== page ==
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DAD.info | Opinion | Latest News | Parents may pass on sleepwalking to their kids

Parents may pass on sleepwalking to their kids

According to research children are seven times more likely to sleepwalk if both their parents have a history of taking nocturnal strolls.

A study of nearly 2,000 children in the Canadian province of Quebec found more than 60 per cent developed sleepwalking when both their parents were sleepwalkers.

It also found youngsters with one parent with the condition were three times more likely to get out of bed, compared to children whose parents didn’t.

This figure rose to seven among those whose had two parents who did.

Researchers found that youngsters who had sleep terrors (episodes of screaming and fear while falling asleep) were also more likely to develop sleepwalking, compared to those who did not have them.

Doctor Jacques Montplaisir, of the Hospital du Sacre-Coeur de Montreal, was behind the study.

He said: “These findings point to a strong genetic influence on sleepwalking and, to a lesser degree, sleep terrors.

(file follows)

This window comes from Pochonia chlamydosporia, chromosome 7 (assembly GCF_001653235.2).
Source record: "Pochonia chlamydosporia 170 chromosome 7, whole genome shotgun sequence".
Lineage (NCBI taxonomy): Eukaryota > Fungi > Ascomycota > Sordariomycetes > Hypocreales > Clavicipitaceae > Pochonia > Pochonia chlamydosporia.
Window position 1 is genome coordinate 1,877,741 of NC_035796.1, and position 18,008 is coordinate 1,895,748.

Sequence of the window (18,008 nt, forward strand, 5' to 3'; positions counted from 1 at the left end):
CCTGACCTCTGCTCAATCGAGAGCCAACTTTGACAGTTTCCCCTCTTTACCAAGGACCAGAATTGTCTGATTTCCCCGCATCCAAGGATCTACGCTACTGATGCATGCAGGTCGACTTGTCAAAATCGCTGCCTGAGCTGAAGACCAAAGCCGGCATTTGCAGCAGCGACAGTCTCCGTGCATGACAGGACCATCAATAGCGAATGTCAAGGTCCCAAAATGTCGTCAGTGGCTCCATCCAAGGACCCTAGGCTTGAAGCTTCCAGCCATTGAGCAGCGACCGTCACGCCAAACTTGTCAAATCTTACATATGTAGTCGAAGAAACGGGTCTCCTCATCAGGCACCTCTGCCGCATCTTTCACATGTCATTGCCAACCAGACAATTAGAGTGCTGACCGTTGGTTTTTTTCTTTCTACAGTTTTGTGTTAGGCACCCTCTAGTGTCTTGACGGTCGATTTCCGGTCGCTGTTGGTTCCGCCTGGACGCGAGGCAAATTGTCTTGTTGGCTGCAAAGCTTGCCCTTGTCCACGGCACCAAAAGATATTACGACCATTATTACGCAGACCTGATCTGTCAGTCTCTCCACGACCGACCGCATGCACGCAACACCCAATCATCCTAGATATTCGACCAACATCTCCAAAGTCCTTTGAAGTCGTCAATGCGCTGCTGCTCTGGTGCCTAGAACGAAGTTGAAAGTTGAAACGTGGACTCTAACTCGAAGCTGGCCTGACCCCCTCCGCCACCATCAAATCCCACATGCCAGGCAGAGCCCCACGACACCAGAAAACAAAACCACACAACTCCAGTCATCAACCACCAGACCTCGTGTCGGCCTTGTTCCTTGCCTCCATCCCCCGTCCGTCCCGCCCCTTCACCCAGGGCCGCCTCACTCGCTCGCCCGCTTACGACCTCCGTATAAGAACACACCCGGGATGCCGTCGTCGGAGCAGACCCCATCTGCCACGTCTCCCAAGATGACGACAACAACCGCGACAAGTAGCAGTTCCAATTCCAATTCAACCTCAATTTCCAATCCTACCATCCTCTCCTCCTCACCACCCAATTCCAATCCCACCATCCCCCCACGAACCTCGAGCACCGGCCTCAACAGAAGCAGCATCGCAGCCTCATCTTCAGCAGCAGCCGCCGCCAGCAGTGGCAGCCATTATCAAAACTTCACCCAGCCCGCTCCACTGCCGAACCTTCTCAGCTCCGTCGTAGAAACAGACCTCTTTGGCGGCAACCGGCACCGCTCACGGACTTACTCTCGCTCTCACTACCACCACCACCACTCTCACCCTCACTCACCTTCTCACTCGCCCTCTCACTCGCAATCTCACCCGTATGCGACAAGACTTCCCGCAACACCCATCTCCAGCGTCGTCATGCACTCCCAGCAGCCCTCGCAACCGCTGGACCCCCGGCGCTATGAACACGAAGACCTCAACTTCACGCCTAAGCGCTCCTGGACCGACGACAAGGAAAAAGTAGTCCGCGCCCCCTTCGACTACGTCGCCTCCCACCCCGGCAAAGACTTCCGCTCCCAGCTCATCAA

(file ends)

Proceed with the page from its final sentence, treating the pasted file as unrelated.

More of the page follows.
This effect may occur through polymorphisms in the genes involved in slow-wave sleep generation or sleep depth.

Parents who have been sleepwalkers in the past, particularly in cases where both parents have been sleepwalkers, can expect their children to sleepwalk and thus should prepare adequately.”

His team analysed sleep data from a group of 1,940 children born in the province in 1997 and 1998 and studied in 1999 to 2011.

It also found more than 80 per cent of those who reported sleepwalking as adults said they have done it for more than five years, with a third having a family history of the condition.

The condition is a common childhood sleep disorder that usually disappears during adolescence.

It is when a person walks or carries out complex activities while not fully awake and usually occurs during a period of deep sleep.

Most children are said to grow out of it by the time they reach puberty, but it can persist into adulthood.

Sleepwalking can be anything from sitting up in bed, to getting up and taking a few steps before going back to sleep.

In extreme cases it can even lead to leaving the house.

For parents who do have a history, it is a good idea to sleepwalk-proof the house.

Simple steps such as removing sharp or breakable objects, placing safety gates on stairs and not allowing sleepwalking children go to bed on the top bunk will help to prevent accidents throughout the night.

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